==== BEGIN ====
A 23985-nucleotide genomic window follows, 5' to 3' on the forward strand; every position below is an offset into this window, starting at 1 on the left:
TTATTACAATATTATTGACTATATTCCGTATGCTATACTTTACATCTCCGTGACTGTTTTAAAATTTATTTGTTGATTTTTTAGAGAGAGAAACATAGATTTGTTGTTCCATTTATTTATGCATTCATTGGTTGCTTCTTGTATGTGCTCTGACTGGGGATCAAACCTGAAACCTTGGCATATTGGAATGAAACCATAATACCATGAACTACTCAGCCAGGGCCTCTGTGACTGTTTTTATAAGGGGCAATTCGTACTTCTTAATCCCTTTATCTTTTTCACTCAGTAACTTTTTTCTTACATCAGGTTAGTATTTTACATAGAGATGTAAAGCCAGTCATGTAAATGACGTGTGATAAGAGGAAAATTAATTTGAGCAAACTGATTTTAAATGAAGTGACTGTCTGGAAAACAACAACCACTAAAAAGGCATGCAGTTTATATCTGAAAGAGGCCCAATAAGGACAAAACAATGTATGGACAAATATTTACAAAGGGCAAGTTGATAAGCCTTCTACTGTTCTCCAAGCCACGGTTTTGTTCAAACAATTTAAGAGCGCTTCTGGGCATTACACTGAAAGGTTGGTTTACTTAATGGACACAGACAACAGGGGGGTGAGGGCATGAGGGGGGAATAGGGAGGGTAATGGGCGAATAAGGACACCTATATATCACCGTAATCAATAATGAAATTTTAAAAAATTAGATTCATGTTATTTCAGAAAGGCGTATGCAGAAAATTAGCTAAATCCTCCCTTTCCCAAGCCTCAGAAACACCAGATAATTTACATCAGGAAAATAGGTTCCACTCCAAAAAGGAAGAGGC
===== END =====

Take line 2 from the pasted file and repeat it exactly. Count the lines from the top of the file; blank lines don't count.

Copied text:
TTATTACAATATTATTGACTATATTCCGTATGCTATACTTTACATCTCCGTGACTGTTTTAAAATTTATTTGTTGATTTTTTAGAGAGAGAAACATAGATTTGTTGTTCCATTTATTTATGCATTCATTGGTTGCTTCTTGTATGTGCTCTGACTGGGGATCAAACCTGAAACCTTGGCATATTGGAATGAAACCATAATACCATGAACTACTCAGCCAGGGCCTCTGTGACTGTTTTTATAAGGGGCAATTCGTACTTCTTAATCCCTTTATCTTTTTCACTCAGTAACTTTTTTCTTACATCAGGTTAGTATTTTACATAGAGATGTAAAGCCAGTCATGTAAATGACGTGTGATAAGAGGAAAATTAATTTGAGCAAACTGATTTTAAATGAAGTGACTGTCTGGAAAACAACAACCACTAAAAAGGCATGCAGTTTATATCTGAAAGAGGCCCAATAAGGACAAAACAATGTATGGACAAATATTTACAAAGGGCAAGTTGATAAGCCTTCTACTGTTCTCCAAGCCACGGTTTTGTTCAAACAATTTAAGAGCGCTTCTGGGCATTACACTGAAAGGTTGGTTTACTTAATGGACACAGACAACAGGGGGGTGAGGGCATGAGGGGGGAATAGGGAGGGTAATGGGCGAATAAGGACACCTATATATCACCGTAATCAATAATGAAATTTTAAAAAATTAGATTCATGTTATTTCAGAAAGGCGTATGCAGAAAATTAGCTAAATCCTCCCTTTCCCAAGCCTCAGAAACACCAGATAATTTACATCAGGAAAATAGGTTCCACTCCAAAAAGGAAGAGGC